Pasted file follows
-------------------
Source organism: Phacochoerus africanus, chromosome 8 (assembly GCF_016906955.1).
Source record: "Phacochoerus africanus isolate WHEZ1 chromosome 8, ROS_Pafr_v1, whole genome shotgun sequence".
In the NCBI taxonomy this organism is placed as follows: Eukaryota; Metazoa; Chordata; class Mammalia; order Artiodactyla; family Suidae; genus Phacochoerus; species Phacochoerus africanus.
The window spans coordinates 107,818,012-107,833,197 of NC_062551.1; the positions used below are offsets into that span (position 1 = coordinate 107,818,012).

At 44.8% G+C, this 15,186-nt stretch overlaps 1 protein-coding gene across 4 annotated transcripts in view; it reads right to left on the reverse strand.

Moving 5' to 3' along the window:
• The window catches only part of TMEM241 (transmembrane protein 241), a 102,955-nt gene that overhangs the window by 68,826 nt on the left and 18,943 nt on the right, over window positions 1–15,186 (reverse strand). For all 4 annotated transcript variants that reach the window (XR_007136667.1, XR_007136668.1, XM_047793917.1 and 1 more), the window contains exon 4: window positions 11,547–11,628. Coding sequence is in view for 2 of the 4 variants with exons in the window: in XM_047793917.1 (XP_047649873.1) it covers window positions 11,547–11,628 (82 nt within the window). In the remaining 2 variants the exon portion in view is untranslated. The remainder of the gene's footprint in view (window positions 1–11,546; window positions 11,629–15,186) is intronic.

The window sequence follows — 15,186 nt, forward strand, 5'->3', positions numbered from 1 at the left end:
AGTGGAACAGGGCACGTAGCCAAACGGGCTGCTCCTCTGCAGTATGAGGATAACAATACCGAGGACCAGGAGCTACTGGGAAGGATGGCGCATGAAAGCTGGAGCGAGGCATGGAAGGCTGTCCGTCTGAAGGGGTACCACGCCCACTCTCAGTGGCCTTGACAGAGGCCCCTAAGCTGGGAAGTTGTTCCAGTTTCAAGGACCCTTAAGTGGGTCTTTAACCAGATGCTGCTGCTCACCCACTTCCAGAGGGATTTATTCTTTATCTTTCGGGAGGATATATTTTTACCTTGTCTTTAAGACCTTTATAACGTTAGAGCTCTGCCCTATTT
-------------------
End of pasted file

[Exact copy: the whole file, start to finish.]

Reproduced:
Source organism: Phacochoerus africanus, chromosome 8 (assembly GCF_016906955.1).
Source record: "Phacochoerus africanus isolate WHEZ1 chromosome 8, ROS_Pafr_v1, whole genome shotgun sequence".
In the NCBI taxonomy this organism is placed as follows: Eukaryota; Metazoa; Chordata; class Mammalia; order Artiodactyla; family Suidae; genus Phacochoerus; species Phacochoerus africanus.
The window spans coordinates 107,818,012-107,833,197 of NC_062551.1; the positions used below are offsets into that span (position 1 = coordinate 107,818,012).

At 44.8% G+C, this 15,186-nt stretch overlaps 1 protein-coding gene across 4 annotated transcripts in view; it reads right to left on the reverse strand.

Moving 5' to 3' along the window:
• The window catches only part of TMEM241 (transmembrane protein 241), a 102,955-nt gene that overhangs the window by 68,826 nt on the left and 18,943 nt on the right, over window positions 1–15,186 (reverse strand). For all 4 annotated transcript variants that reach the window (XR_007136667.1, XR_007136668.1, XM_047793917.1 and 1 more), the window contains exon 4: window positions 11,547–11,628. Coding sequence is in view for 2 of the 4 variants with exons in the window: in XM_047793917.1 (XP_047649873.1) it covers window positions 11,547–11,628 (82 nt within the window). In the remaining 2 variants the exon portion in view is untranslated. The remainder of the gene's footprint in view (window positions 1–11,546; window positions 11,629–15,186) is intronic.

The window sequence follows — 15,186 nt, forward strand, 5'->3', positions numbered from 1 at the left end:
AGTGGAACAGGGCACGTAGCCAAACGGGCTGCTCCTCTGCAGTATGAGGATAACAATACCGAGGACCAGGAGCTACTGGGAAGGATGGCGCATGAAAGCTGGAGCGAGGCATGGAAGGCTGTCCGTCTGAAGGGGTACCACGCCCACTCTCAGTGGCCTTGACAGAGGCCCCTAAGCTGGGAAGTTGTTCCAGTTTCAAGGACCCTTAAGTGGGTCTTTAACCAGATGCTGCTGCTCACCCACTTCCAGAGGGATTTATTCTTTATCTTTCGGGAGGATATATTTTTACCTTGTCTTTAAGACCTTTATAACGTTAGAGCTCTGCCCTATTT